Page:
Attorney gives defense version of Fairfax hit-and-run case

Gloria McMillan was driving her 12-year-old son and boyfriend in the Mount Vernon area last week when a sedan ran a stop sign and nearly hit her sport-utility vehicle, sparking a deadly encounter between the two drivers, McMillan’s attorney said Thursday.

McMillan, 32, swerved to avoid the car and almost crashed her Chevrolet Trailblazer, said Charles J. Swedish, the attorney. In the moments that followed, 21-year-old Shelinda Arrington got out of the car and began yelling and hitting McMillan through a half-open driver’s side window, Swedish said. He said McMillan jammed on the accelerator and struck Arrington as she was leaving the scene.

(Courtesy Fairfax County Police Department) - Gloria Alfreda McMillan, 32, of Alexandria, has been arrested and charged with felony hit-and-run.

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The account, given in an interview Thursday, is the first time the defense has provided its version of the events leading to Arrington’s death last Friday. McMillan has been charged with felony hit-and-run in connection with the incident in the 7100 block of Harrison Lane.

McMillan “was just trying to get away,” Swedish said.

Fairfax County police and prosecutors declined to comment on Swedish’s account, and they have not said what they think caused the altercation. Authorities have said McMillan got out of her car and confronted Arrington first, before Arrington made her way to the window of McMillan’s SUV. They said McMillan unintentionally ran over Arrington.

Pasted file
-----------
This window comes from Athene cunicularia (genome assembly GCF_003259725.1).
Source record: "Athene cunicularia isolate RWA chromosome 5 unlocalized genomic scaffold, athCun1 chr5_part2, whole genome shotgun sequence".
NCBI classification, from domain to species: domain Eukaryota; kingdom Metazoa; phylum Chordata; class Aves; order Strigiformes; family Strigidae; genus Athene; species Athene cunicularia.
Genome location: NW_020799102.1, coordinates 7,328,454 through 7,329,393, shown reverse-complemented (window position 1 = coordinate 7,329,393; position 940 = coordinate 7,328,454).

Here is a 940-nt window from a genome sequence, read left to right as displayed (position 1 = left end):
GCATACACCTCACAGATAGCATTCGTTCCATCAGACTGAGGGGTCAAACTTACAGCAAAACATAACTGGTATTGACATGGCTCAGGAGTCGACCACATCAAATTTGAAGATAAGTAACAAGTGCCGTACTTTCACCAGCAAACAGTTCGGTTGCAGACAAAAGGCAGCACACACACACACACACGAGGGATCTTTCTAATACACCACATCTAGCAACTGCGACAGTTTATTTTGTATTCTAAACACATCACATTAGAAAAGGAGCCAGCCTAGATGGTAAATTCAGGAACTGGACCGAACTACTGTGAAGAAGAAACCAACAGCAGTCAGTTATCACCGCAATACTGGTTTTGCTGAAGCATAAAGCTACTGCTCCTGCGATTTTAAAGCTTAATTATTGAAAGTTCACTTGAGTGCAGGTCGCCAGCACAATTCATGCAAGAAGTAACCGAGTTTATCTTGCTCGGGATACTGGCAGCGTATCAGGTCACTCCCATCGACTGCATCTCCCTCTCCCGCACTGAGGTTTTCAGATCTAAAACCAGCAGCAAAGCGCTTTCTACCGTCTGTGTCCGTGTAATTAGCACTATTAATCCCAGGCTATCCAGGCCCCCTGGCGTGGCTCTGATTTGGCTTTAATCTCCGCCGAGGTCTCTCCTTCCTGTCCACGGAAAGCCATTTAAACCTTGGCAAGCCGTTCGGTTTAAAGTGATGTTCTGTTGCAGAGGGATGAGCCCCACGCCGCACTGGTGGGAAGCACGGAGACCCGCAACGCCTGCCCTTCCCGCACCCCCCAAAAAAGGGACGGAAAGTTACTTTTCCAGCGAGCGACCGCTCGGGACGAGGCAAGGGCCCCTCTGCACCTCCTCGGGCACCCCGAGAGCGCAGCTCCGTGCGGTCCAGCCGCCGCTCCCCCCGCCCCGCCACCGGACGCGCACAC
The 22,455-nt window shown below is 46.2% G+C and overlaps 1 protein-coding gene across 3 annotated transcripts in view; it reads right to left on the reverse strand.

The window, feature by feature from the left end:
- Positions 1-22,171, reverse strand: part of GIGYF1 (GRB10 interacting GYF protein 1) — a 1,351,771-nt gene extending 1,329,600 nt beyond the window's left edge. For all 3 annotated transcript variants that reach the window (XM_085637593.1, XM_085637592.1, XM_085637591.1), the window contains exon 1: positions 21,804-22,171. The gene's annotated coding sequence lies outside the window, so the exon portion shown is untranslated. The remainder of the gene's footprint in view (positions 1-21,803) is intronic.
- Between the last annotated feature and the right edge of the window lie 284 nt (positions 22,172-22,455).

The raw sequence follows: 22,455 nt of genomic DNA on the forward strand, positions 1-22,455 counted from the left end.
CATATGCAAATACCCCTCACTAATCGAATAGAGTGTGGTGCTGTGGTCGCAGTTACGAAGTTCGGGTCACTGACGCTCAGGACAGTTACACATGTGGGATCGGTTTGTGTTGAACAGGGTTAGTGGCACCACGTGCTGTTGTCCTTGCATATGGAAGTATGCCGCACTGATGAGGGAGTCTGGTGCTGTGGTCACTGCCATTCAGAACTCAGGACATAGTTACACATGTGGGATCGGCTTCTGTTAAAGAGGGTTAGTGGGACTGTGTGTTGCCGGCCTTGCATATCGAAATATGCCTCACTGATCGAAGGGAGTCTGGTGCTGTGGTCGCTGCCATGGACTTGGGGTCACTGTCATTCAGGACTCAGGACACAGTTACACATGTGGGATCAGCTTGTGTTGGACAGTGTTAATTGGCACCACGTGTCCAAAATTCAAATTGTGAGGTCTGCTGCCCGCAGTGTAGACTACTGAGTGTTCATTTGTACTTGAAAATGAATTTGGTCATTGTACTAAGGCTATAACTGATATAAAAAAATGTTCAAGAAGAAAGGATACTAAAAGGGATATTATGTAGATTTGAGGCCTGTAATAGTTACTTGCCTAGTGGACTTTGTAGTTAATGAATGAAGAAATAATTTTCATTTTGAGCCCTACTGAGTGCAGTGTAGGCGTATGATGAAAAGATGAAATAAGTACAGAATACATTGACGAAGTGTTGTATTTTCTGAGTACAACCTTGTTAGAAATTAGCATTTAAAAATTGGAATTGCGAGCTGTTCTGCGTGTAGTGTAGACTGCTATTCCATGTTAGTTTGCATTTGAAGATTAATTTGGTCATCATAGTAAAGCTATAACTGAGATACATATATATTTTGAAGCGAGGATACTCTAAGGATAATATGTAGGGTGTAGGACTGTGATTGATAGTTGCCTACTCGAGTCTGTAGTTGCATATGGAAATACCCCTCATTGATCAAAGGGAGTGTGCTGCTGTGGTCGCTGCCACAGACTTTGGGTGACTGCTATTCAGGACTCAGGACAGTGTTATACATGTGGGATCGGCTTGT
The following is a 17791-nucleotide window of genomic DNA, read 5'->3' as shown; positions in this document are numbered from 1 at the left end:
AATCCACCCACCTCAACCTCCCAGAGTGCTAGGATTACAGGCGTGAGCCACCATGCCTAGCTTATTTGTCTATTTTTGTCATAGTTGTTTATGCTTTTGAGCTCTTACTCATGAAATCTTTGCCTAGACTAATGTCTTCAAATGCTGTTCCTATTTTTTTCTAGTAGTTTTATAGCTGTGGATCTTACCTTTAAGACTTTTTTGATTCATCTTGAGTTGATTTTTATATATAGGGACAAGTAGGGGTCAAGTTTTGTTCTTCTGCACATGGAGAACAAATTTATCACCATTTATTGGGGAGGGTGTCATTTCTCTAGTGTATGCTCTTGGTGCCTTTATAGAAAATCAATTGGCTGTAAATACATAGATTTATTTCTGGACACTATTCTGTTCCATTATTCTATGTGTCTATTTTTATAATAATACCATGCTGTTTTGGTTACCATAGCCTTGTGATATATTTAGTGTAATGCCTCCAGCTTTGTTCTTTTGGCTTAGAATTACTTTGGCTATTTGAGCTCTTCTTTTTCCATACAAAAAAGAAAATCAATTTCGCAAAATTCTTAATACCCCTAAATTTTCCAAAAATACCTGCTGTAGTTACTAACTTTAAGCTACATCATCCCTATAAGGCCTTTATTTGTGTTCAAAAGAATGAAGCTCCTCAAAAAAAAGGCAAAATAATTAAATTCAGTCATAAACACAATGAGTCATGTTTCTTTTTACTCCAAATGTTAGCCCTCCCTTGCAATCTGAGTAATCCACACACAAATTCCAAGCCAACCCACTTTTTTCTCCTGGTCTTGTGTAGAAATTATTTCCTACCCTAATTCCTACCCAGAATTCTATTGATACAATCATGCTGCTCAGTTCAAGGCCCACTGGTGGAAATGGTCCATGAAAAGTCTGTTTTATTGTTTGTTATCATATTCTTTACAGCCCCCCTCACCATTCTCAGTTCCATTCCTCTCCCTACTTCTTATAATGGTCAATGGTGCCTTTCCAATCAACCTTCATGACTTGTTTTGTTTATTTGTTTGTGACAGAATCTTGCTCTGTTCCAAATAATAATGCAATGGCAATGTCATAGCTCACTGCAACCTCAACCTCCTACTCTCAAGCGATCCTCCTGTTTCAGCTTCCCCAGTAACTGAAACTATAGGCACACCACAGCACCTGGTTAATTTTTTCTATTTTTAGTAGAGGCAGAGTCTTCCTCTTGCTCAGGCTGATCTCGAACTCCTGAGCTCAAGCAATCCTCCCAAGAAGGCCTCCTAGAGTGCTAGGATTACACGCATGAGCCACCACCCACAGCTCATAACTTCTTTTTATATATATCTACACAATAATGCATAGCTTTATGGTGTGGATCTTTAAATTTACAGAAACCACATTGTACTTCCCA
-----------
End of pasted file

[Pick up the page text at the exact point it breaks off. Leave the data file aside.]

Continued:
Swedish did not address whether McMillan left her vehicle.

Swedish spoke after McMillan was denied bail in a Fairfax County court Thursday. At the hearing, Chief Deputy Commonwealth’s Attorney Casey Lingan said that McMillan told detectives that she saw blood coming from Arrington’s nose after Arrington was struck but that she left the scene.

“She admits to driving by [Arrington’s] body after the accident,” Lingan said.

McMillan then dropped her son off “by the side of the road” and kept going, Lingan said. He said she took “significant action” to hide her involvement in the death in the days that followed, but he did not elaborate how.

McMillan’s Trailblazer was located on Half Street in Southwest Washington on Monday afternoon, and McMillan turned herself in that night, police have said.

In the interview, Swedish said McMillan left the scene because she thought that she was in danger. Swedish said McMillan did not drop her son off by the side of the road but left him and her boyfriend near her home, which was a short distance from the scene of the incident.

During the bond hearing, Swedish said McMillan suffers from kidney disease and is on dialysis. He said she is the sole caretaker of her son, who has severe physical and mental disabilities.

Lingan said McMillan should be denied bail because she had been convicted of felonies and had violated probation on a number of occasions. The judge agreed, saying McMillan “doesn’t do what she’s supposed to do.”

A preliminary hearing in the case is set for June 20.

 
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